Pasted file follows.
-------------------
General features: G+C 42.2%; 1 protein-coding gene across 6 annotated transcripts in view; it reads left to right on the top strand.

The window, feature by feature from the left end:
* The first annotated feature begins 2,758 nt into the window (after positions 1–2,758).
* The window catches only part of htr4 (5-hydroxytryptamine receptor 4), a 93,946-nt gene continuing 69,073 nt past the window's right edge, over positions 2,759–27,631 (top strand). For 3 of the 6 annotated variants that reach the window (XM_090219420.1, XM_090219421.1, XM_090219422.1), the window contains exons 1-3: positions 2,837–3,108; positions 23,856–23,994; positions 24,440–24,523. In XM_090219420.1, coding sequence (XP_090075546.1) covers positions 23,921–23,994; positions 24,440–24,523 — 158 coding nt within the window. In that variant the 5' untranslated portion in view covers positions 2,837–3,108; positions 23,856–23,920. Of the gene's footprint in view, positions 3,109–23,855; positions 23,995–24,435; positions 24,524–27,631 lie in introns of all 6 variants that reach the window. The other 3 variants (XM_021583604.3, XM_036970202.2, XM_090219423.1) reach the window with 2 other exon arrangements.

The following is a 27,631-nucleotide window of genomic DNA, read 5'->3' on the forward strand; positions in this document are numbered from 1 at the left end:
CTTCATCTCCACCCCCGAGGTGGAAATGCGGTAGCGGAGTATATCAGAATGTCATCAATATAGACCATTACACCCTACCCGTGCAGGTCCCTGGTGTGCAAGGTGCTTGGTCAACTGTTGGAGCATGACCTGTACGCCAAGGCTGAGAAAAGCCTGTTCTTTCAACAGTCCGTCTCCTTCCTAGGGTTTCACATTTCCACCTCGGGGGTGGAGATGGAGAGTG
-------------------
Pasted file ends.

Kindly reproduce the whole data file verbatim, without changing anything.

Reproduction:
General features: G+C 42.2%; 1 protein-coding gene across 6 annotated transcripts in view; it reads left to right on the top strand.

The window, feature by feature from the left end:
* The first annotated feature begins 2,758 nt into the window (after positions 1–2,758).
* The window catches only part of htr4 (5-hydroxytryptamine receptor 4), a 93,946-nt gene continuing 69,073 nt past the window's right edge, over positions 2,759–27,631 (top strand). For 3 of the 6 annotated variants that reach the window (XM_090219420.1, XM_090219421.1, XM_090219422.1), the window contains exons 1-3: positions 2,837–3,108; positions 23,856–23,994; positions 24,440–24,523. In XM_090219420.1, coding sequence (XP_090075546.1) covers positions 23,921–23,994; positions 24,440–24,523 — 158 coding nt within the window. In that variant the 5' untranslated portion in view covers positions 2,837–3,108; positions 23,856–23,920. Of the gene's footprint in view, positions 3,109–23,855; positions 23,995–24,435; positions 24,524–27,631 lie in introns of all 6 variants that reach the window. The other 3 variants (XM_021583604.3, XM_036970202.2, XM_090219423.1) reach the window with 2 other exon arrangements.

The following is a 27,631-nucleotide window of genomic DNA, read 5'->3' on the forward strand; positions in this document are numbered from 1 at the left end:
CTTCATCTCCACCCCCGAGGTGGAAATGCGGTAGCGGAGTATATCAGAATGTCATCAATATAGACCATTACACCCTACCCGTGCAGGTCCCTGGTGTGCAAGGTGCTTGGTCAACTGTTGGAGCATGACCTGTACGCCAAGGCTGAGAAAAGCCTGTTCTTTCAACAGTCCGTCTCCTTCCTAGGGTTTCACATTTCCACCTCGGGGGTGGAGATGGAGAGTG